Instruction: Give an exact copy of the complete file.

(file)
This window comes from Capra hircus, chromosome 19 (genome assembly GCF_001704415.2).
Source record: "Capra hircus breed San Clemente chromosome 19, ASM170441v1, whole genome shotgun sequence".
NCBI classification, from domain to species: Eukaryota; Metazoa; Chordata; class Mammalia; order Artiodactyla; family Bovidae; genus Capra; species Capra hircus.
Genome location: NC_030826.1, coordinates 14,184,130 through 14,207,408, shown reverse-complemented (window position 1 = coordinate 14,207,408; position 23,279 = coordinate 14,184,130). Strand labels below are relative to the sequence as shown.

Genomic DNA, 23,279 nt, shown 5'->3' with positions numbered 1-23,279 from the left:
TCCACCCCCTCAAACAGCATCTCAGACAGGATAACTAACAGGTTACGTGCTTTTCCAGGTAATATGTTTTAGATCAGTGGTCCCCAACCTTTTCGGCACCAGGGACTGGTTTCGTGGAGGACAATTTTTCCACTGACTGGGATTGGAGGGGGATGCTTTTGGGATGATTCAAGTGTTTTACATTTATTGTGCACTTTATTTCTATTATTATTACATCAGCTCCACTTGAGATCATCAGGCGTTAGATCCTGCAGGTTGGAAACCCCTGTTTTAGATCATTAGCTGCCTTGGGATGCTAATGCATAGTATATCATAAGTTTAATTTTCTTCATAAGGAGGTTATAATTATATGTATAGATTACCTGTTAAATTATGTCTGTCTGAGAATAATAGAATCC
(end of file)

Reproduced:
This window comes from Capra hircus, chromosome 19 (genome assembly GCF_001704415.2).
Source record: "Capra hircus breed San Clemente chromosome 19, ASM170441v1, whole genome shotgun sequence".
NCBI classification, from domain to species: Eukaryota; Metazoa; Chordata; class Mammalia; order Artiodactyla; family Bovidae; genus Capra; species Capra hircus.
Genome location: NC_030826.1, coordinates 14,184,130 through 14,207,408, shown reverse-complemented (window position 1 = coordinate 14,207,408; position 23,279 = coordinate 14,184,130). Strand labels below are relative to the sequence as shown.

Genomic DNA, 23,279 nt, shown 5'->3' with positions numbered 1-23,279 from the left:
TCCACCCCCTCAAACAGCATCTCAGACAGGATAACTAACAGGTTACGTGCTTTTCCAGGTAATATGTTTTAGATCAGTGGTCCCCAACCTTTTCGGCACCAGGGACTGGTTTCGTGGAGGACAATTTTTCCACTGACTGGGATTGGAGGGGGATGCTTTTGGGATGATTCAAGTGTTTTACATTTATTGTGCACTTTATTTCTATTATTATTACATCAGCTCCACTTGAGATCATCAGGCGTTAGATCCTGCAGGTTGGAAACCCCTGTTTTAGATCATTAGCTGCCTTGGGATGCTAATGCATAGTATATCATAAGTTTAATTTTCTTCATAAGGAGGTTATAATTATATGTATAGATTACCTGTTAAATTATGTCTGTCTGAGAATAATAGAATCC